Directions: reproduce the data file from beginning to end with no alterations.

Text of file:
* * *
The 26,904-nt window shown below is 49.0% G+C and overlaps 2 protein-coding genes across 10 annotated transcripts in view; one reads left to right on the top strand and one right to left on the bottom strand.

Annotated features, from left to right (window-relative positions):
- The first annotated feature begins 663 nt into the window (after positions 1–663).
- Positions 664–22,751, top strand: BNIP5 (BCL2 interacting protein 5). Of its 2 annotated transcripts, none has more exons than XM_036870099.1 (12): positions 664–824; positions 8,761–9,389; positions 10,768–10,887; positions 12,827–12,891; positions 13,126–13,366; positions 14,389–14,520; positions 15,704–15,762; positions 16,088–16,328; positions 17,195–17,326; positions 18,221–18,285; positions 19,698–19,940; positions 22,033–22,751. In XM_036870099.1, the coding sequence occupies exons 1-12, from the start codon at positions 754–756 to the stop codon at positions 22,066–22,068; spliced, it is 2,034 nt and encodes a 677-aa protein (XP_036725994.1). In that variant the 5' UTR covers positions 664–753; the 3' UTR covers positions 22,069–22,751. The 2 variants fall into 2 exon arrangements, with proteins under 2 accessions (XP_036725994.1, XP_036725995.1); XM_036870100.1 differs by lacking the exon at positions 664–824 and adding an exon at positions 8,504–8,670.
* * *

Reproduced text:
The 26,904-nt window shown below is 49.0% G+C and overlaps 2 protein-coding genes across 10 annotated transcripts in view; one reads left to right on the top strand and one right to left on the bottom strand.

Annotated features, from left to right (window-relative positions):
- The first annotated feature begins 663 nt into the window (after positions 1–663).
- Positions 664–22,751, top strand: BNIP5 (BCL2 interacting protein 5). Of its 2 annotated transcripts, none has more exons than XM_036870099.1 (12): positions 664–824; positions 8,761–9,389; positions 10,768–10,887; positions 12,827–12,891; positions 13,126–13,366; positions 14,389–14,520; positions 15,704–15,762; positions 16,088–16,328; positions 17,195–17,326; positions 18,221–18,285; positions 19,698–19,940; positions 22,033–22,751. In XM_036870099.1, the coding sequence occupies exons 1-12, from the start codon at positions 754–756 to the stop codon at positions 22,066–22,068; spliced, it is 2,034 nt and encodes a 677-aa protein (XP_036725994.1). In that variant the 5' UTR covers positions 664–753; the 3' UTR covers positions 22,069–22,751. The 2 variants fall into 2 exon arrangements, with proteins under 2 accessions (XP_036725994.1, XP_036725995.1); XM_036870100.1 differs by lacking the exon at positions 664–824 and adding an exon at positions 8,504–8,670.